There have been other projects that have tackled this idea before. I have seen and played with Sophie a bit. I was encouraged to see that the project is continuing and has progressed to offering options for mobile devices.  I think the piece that is missing from both iBooks and Sophie (at least what I have found so far) is the social interaction piece. Without this we have a souped-up version of a text. Yes, these tools can do things that plain text cannot and allow an author to write in different ways than plain text, but the end product is a standalone solitary experience. In contrast, I think about tools like Voicethread. This tool allows the users to have conversation around a piece of text, image, audio or video.

So what now?

There is a push from some for open content. I think this is similar in some ways to the brouhaha we saw over music becoming digital and the change iPod/iTunes and more recently the SOPA/PIPA vs. free internet uproar. (If you need an explanation of what that is, watch this.) I think that generally speaking it will be difficult to revolutionize the text book when there are very large lucrative businesses built around publishing and distributing these books. I have heard the idea of going textbook-less, which is not completely uninviting. There is value in textbooks, but that value is waning as the rate at which information is produced becomes faster and faster. By the time (depending on the field) a text book is published some of the content will most likely be obsolete, "old news".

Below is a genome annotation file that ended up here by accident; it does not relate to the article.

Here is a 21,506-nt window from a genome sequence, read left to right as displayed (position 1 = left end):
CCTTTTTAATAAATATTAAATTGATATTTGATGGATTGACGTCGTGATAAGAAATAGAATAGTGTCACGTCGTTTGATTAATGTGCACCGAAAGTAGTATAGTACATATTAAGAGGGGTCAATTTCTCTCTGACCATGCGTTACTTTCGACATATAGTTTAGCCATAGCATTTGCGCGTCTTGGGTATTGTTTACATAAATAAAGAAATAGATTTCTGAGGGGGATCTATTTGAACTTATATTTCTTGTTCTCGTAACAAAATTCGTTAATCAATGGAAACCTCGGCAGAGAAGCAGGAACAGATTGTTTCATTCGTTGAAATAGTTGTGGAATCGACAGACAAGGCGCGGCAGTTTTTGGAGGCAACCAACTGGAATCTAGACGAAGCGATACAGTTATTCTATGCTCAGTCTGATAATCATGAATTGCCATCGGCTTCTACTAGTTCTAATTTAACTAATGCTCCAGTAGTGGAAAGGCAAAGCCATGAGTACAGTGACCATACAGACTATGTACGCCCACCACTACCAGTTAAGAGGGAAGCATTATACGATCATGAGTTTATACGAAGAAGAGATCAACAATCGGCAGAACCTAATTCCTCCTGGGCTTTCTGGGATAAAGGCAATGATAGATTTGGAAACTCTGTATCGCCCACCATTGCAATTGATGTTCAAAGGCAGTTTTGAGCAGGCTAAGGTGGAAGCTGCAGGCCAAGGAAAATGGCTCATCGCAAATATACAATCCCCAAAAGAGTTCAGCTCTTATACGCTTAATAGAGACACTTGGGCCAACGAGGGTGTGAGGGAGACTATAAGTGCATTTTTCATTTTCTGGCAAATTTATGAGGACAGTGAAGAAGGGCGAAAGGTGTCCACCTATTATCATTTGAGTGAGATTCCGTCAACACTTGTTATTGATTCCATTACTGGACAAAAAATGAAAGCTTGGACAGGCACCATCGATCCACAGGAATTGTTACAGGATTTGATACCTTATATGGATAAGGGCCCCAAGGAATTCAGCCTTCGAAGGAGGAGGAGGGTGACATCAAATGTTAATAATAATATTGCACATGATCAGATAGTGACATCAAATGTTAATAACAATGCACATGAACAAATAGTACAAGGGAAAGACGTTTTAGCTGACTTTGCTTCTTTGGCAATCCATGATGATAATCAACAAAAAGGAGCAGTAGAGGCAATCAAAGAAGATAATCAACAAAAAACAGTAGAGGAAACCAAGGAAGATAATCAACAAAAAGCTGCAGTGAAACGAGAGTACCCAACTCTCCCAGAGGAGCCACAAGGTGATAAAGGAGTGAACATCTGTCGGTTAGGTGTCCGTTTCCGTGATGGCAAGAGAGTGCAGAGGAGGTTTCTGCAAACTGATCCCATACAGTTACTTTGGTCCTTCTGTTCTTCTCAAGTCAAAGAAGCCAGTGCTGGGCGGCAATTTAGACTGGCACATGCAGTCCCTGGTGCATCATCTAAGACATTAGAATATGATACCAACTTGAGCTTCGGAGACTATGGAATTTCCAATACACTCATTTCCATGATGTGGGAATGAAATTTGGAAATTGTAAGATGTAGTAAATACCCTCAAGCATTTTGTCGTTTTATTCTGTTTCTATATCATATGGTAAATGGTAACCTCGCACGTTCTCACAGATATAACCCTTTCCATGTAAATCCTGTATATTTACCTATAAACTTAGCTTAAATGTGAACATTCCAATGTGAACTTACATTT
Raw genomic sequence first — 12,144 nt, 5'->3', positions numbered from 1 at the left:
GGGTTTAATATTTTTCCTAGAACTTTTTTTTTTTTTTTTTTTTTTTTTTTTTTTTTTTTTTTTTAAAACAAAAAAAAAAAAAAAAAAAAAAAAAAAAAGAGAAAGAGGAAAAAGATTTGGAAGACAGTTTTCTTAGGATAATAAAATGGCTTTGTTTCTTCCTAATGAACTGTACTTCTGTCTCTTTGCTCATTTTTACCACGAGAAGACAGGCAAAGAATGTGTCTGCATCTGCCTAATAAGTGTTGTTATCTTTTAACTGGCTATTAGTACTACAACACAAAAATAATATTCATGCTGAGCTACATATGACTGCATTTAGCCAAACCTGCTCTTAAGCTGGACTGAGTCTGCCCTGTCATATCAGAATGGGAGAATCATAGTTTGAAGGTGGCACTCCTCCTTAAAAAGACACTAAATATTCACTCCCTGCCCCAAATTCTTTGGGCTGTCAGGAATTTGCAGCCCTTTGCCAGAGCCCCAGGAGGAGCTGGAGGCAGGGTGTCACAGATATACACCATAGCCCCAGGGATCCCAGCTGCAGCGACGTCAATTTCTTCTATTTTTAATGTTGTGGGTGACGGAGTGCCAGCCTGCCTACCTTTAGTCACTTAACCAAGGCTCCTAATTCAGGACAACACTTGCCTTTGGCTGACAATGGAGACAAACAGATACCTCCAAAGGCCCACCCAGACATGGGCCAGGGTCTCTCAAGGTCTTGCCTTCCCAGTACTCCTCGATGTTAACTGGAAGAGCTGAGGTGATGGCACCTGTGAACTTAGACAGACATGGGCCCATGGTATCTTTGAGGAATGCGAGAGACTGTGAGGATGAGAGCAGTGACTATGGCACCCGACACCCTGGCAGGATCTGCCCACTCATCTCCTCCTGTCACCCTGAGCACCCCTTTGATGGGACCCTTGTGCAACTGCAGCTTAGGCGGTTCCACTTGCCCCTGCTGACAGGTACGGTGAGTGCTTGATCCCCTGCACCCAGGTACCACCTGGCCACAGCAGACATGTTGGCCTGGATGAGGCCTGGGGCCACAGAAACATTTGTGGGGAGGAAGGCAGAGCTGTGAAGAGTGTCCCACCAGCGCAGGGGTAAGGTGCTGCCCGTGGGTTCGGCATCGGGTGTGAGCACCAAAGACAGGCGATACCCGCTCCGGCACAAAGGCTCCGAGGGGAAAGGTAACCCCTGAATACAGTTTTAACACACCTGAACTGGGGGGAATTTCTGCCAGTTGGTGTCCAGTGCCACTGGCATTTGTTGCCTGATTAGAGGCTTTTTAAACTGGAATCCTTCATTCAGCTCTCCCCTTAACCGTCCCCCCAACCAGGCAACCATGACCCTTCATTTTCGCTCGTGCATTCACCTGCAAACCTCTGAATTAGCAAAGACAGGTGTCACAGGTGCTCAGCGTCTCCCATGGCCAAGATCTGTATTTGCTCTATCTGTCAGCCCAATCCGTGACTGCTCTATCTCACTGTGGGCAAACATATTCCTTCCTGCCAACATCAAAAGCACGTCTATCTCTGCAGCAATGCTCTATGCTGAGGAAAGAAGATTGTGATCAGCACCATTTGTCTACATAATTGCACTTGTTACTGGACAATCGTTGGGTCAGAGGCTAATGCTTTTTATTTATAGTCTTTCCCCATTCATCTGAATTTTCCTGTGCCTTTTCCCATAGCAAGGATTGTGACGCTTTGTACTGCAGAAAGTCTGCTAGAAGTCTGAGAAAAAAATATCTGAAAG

I think that the open content movement will continue to push education, higher ed in particular, to a model of open sharing. the Most recent version of Moodle (2.x) allows instructors to license content with Creative Commons for the purpose of sharing. This is a good thing.

UPDATE 2.14.12
As I was researching for another post I cam across another iBooks alternative, Pressbooks. This is still in beta, but allows the author to publish in many different formats (HTML, ePub, printo on-demand, Indesign ready XML). I don't think that it will support the 'interactive' media like iBooks and Sophie do, but it will allow the author to publish on many differnt fronts, which is appealing. I haven't delved into it more than that, but it looks very interesting.